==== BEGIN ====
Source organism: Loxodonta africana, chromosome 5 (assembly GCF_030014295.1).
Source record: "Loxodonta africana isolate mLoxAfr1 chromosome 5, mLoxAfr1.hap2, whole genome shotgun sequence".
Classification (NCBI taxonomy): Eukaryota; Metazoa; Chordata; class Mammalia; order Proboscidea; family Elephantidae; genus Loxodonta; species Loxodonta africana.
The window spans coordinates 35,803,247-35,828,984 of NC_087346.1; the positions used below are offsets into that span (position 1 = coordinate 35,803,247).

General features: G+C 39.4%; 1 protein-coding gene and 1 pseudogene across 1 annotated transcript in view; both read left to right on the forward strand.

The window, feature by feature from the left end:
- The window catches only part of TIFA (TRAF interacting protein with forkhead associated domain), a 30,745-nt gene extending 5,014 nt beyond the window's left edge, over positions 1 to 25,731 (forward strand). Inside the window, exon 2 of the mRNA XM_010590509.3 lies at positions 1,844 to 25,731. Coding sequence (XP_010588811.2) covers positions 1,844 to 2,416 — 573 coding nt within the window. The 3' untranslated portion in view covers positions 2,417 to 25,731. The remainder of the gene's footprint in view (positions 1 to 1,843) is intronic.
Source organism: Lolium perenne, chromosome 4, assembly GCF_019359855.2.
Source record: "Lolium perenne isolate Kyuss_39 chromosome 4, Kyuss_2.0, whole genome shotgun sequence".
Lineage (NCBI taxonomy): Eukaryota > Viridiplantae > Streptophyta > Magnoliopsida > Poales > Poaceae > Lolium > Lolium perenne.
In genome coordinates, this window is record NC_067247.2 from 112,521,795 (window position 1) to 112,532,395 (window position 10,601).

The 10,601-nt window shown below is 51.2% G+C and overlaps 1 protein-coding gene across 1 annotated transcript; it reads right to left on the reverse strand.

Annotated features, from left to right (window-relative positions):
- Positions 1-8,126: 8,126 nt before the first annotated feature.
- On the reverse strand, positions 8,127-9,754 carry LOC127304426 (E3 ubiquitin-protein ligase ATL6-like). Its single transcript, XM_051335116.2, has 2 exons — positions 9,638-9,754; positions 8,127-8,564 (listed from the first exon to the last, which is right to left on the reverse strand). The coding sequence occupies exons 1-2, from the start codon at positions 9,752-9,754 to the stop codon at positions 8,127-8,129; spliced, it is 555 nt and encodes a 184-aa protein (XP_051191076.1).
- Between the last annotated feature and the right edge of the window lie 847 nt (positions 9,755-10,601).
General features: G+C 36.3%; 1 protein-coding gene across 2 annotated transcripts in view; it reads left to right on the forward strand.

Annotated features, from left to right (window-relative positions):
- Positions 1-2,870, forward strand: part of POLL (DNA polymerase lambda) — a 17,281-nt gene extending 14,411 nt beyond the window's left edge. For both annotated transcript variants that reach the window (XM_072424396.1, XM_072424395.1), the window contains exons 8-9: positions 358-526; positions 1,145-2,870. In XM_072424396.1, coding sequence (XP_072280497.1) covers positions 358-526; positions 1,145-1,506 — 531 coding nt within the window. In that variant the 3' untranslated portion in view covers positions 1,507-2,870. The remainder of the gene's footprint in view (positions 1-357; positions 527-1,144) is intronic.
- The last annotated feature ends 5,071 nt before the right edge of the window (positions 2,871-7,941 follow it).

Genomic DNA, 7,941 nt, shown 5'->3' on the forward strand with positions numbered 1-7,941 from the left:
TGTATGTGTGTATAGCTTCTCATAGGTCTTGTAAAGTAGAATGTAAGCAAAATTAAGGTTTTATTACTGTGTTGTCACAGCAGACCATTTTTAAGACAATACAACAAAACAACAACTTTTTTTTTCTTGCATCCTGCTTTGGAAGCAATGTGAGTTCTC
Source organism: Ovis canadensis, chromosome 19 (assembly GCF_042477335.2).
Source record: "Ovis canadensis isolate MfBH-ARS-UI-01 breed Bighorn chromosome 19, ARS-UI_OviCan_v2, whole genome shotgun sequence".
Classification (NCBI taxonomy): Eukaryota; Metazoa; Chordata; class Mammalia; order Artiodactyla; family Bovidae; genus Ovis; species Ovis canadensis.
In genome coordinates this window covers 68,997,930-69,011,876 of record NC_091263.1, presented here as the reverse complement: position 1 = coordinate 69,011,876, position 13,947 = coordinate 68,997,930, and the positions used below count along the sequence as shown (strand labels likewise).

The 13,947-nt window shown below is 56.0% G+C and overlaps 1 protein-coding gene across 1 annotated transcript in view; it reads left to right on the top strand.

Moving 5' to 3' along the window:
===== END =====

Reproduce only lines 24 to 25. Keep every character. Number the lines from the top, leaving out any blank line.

Source record: "Ovis canadensis isolate MfBH-ARS-UI-01 breed Bighorn chromosome 19, ARS-UI_OviCan_v2, whole genome shotgun sequence".
Classification (NCBI taxonomy): Eukaryota; Metazoa; Chordata; class Mammalia; order Artiodactyla; family Bovidae; genus Ovis; species Ovis canadensis.